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A Monument Like No Other

On October 27, 2000, a quest began. It was designed to preserve for future generations the realities, emotions and experiences of those who fought in and supported America's wars throughout the 20th century.

Entitled the "Veterans History Project," it is operating under the aegis of the Library of Congress and its American Folklife Center. Monday night that project, its goal and objectives, was brought to the veterans of Alexandria by one of its prime sponsors, U.S. Rep. James P. Moran (D-8).

Addressing the more than two dozen veterans assembled in the Royal Restaurant in Alexandria, Moran reminded them, "We have more than 63,000 veterans in this district. Northern Virginia really ought to take the lead.

"This is the legacy we are going to leave for many generations to come. It needs to be a complete message. All veterans have a story to tell. It is designed to be both an oral and written history. We need to do this for the future, not just the veterans."

Assembled at the restaurant were veterans from World War II, Korea, Vietnam and the Gulf War. "There isn't an American alive who doesn't know a veteran," Moran said. "This is the way history should be recorded."

TAKING THE lead in enlisting the help of the various veterans organizations represented was Peter Bartis, senior program officer of the project at the Library of Congress' American Folklife Center. "We are building a monument like no other in this area and the key to this project is you," he told the gathering.

Memorial Day morning, May 26, the project will be featured on NBC's Today Show, Bartis noted. "No story is too small," Bartis insisted. "These are important documents for our nation's history."

Created by an act of Congress, the project is designed to honor the nation's war veterans and those who served to support them by creating a lasting legacy of recorded interviews and other documents about their experiences in combat and in the various war efforts.

Officially known as Public Law 106-380, its passage was noteworthy in its own right as one of the few pieces of legislation to receive the unanimous vote of Congress. Moran was a prime sponsor of the legislation.

With nearly 1,500 veterans dying each day, Congress recognized the urgency of such a project. Bartis recalled, "I personally interviewed a veteran who had served in World Wars I and II, Korea and Vietnam. I was so overwhelmed talking to him I nearly blew the interview."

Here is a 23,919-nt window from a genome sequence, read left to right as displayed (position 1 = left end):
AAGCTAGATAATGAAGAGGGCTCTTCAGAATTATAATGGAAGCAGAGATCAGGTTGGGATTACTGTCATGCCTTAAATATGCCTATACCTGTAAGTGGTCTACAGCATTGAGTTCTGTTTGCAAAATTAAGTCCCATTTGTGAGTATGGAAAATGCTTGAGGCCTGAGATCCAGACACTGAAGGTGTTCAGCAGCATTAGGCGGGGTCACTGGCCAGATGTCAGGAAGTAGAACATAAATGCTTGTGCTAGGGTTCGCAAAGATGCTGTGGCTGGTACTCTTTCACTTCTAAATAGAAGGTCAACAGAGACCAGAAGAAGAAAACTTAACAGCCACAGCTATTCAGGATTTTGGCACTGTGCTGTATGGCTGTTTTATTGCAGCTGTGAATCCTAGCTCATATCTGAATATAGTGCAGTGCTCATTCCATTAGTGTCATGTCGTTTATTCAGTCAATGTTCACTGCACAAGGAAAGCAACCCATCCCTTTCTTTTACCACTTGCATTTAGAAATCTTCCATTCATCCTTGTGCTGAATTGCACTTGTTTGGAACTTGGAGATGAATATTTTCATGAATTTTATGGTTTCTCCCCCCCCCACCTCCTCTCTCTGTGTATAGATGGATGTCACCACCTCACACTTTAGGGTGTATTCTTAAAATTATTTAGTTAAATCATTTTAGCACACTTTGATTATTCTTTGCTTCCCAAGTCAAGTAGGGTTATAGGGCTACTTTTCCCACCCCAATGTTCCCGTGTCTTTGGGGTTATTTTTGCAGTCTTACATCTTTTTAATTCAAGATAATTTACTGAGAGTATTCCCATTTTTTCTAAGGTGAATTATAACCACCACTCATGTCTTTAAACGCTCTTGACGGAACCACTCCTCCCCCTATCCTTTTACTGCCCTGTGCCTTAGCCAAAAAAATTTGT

DIRECTING THE evening's program was Michael Reddan, president, Vietnam Veterans of America Chapter 917. In introducing Moran, Reddan noted, "Jim has been a consistent supported veterans and veterans’ issues."

When asked how long the project would be underway, Moran answered, "We are going to keep it going as long as there is an interest. It came about as a perfect storm of interest between the Congress, the Library of Congress and the veterans."

Bartis explained, "There are more than 700 official partners helping with this project today. They are made up of schools, universities, municipalities, corporations and various organizations." A major partner is the American Association of Retired Persons.

"In the first year we had 6,000 interviews come to the library," Bartis said. "We are also collecting letters, diaries and photos. There are 19 million war veterans in the United States today."

Bartis distributed a packet of information explaining how anyone can be involved in collecting the various recollections of veterans. Included was a letter from Ellen McCulloch-Lovell, director of the project, that stated, "This year we are placing special emphasis on our Volunteer Corps of interviewers throughout the nation ... ontact us directly to receive our instructional kit."

CONTACT WITH the project can be made in the following ways:

* web address: www.loc.gov/vets,

* Message line to request a kit: (888) 371-5848,

* Fax: 202-252-2046, or

* E-mail for questions or kits: vohp@loc.gov.

All audio and video tapes, written recollections, and photos should be shipped to: The Veterans History Project, American Folklife Center, Library of Congress, 101 Independence Ave., SE, Washington, D.C. 20540-4615.